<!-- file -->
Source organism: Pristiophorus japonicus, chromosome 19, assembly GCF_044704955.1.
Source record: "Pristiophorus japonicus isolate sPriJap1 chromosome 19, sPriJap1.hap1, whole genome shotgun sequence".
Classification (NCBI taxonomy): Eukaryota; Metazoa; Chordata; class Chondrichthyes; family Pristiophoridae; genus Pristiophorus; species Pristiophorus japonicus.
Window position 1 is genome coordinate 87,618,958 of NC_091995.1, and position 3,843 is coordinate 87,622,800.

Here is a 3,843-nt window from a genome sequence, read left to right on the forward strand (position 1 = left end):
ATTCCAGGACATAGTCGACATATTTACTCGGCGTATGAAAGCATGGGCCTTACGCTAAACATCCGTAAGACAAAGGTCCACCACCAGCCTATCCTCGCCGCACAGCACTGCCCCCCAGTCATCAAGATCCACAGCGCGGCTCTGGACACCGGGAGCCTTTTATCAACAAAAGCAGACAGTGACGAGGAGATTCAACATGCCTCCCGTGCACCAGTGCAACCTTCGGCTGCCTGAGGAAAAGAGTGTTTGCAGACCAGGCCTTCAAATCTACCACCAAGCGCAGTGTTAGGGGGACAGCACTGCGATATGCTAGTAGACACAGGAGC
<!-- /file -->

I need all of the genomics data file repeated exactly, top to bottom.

Source organism: Pristiophorus japonicus, chromosome 19, assembly GCF_044704955.1.
Source record: "Pristiophorus japonicus isolate sPriJap1 chromosome 19, sPriJap1.hap1, whole genome shotgun sequence".
Classification (NCBI taxonomy): Eukaryota; Metazoa; Chordata; class Chondrichthyes; family Pristiophoridae; genus Pristiophorus; species Pristiophorus japonicus.
Window position 1 is genome coordinate 87,618,958 of NC_091995.1, and position 3,843 is coordinate 87,622,800.

Here is a 3,843-nt window from a genome sequence, read left to right on the forward strand (position 1 = left end):
ATTCCAGGACATAGTCGACATATTTACTCGGCGTATGAAAGCATGGGCCTTACGCTAAACATCCGTAAGACAAAGGTCCACCACCAGCCTATCCTCGCCGCACAGCACTGCCCCCCAGTCATCAAGATCCACAGCGCGGCTCTGGACACCGGGAGCCTTTTATCAACAAAAGCAGACAGTGACGAGGAGATTCAACATGCCTCCCGTGCACCAGTGCAACCTTCGGCTGCCTGAGGAAAAGAGTGTTTGCAGACCAGGCCTTCAAATCTACCACCAAGCGCAGTGTTAGGGGGACAGCACTGCGATATGCTAGTAGACACAGGAGC